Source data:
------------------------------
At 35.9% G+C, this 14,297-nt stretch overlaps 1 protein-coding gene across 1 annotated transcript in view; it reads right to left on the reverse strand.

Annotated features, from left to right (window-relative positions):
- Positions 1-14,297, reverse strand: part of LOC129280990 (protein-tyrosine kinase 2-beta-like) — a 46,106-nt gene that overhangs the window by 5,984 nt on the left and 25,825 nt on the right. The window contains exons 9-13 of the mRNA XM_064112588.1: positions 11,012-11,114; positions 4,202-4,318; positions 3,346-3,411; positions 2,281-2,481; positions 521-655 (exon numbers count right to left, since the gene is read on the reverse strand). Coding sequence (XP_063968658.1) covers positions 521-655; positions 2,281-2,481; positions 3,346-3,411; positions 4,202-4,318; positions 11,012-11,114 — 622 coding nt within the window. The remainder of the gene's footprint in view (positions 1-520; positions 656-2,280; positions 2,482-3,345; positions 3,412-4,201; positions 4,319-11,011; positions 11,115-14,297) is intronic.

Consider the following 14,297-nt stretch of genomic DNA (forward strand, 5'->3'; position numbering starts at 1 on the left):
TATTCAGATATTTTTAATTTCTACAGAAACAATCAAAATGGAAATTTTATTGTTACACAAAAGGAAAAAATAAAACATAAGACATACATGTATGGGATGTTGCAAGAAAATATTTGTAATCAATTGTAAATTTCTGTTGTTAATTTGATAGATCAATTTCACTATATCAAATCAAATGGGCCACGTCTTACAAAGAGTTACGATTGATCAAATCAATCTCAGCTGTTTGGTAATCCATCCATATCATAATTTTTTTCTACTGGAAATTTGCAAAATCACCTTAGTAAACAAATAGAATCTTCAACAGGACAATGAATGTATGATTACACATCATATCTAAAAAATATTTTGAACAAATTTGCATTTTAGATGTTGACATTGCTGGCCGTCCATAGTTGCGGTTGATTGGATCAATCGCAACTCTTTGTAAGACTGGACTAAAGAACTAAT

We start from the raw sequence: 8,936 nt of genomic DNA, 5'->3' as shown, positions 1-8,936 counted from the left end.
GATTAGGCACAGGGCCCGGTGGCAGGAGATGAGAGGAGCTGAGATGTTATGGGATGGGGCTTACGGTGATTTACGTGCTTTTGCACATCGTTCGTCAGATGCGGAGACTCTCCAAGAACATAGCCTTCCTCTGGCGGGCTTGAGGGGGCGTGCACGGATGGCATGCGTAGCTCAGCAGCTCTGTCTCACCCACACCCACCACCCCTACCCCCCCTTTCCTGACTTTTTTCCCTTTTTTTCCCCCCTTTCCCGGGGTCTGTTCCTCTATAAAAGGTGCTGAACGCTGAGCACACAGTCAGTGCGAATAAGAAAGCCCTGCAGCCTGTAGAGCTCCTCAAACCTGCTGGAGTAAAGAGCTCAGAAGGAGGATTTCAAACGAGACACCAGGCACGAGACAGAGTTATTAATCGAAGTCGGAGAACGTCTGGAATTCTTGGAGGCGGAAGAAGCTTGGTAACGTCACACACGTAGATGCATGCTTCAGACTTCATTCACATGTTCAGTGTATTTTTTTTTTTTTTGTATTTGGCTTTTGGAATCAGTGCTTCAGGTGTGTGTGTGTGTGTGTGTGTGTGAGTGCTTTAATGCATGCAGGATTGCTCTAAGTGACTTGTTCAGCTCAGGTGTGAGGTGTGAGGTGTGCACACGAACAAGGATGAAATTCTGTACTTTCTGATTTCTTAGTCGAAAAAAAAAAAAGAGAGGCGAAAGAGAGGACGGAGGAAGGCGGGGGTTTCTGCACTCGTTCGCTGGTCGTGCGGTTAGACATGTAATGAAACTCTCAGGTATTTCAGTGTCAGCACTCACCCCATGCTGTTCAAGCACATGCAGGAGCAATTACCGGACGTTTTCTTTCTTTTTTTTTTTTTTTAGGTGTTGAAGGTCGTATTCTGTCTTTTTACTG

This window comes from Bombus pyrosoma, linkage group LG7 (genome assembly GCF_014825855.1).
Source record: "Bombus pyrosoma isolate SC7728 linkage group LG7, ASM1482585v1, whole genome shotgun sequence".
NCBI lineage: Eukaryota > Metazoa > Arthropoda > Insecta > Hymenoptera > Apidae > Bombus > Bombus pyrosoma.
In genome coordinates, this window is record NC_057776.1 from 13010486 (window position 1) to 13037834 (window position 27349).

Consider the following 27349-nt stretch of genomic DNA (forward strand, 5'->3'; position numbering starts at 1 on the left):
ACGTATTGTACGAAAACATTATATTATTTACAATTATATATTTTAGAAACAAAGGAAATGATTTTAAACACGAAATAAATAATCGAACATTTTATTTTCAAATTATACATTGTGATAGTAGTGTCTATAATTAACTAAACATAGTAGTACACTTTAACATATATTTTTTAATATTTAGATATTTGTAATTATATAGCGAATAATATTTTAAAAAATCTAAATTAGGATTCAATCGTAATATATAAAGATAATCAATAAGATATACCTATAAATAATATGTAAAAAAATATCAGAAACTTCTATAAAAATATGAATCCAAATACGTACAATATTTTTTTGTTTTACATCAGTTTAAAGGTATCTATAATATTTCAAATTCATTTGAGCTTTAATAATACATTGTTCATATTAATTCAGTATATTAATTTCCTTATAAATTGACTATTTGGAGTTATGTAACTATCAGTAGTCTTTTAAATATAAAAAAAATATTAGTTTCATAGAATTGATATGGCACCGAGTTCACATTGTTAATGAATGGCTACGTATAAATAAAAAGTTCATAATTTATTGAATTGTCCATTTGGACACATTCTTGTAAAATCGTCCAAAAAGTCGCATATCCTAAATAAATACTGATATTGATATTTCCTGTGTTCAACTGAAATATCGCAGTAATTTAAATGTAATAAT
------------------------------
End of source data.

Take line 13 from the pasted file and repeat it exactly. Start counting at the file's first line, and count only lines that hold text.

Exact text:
ACGTATTGTACGAAAACATTATATTATTTACAATTATATATTTTAGAAACAAAGGAAATGATTTTAAACACGAAATAAATAATCGAACATTTTATTTTCAAATTATACATTGTGATAGTAGTGTCTATAATTAACTAAACATAGTAGTACACTTTAACATATATTTTTTAATATTTAGATATTTGTAATTATATAGCGAATAATATTTTAAAAAATCTAAATTAGGATTCAATCGTAATATATAAAGATAATCAATAAGATATACCTATAAATAATATGTAAAAAAATATCAGAAACTTCTATAAAAATATGAATCCAAATACGTACAATATTTTTTTGTTTTACATCAGTTTAAAGGTATCTATAATATTTCAAATTCATTTGAGCTTTAATAATACATTGTTCATATTAATTCAGTATATTAATTTCCTTATAAATTGACTATTTGGAGTTATGTAACTATCAGTAGTCTTTTAAATATAAAAAAAATATTAGTTTCATAGAATTGATATGGCACCGAGTTCACATTGTTAATGAATGGCTACGTATAAATAAAAAGTTCATAATTTATTGAATTGTCCATTTGGACACATTCTTGTAAAATCGTCCAAAAAGTCGCATATCCTAAATAAATACTGATATTGATATTTCCTGTGTTCAACTGAAATATCGCAGTAATTTAAATGTAATAAT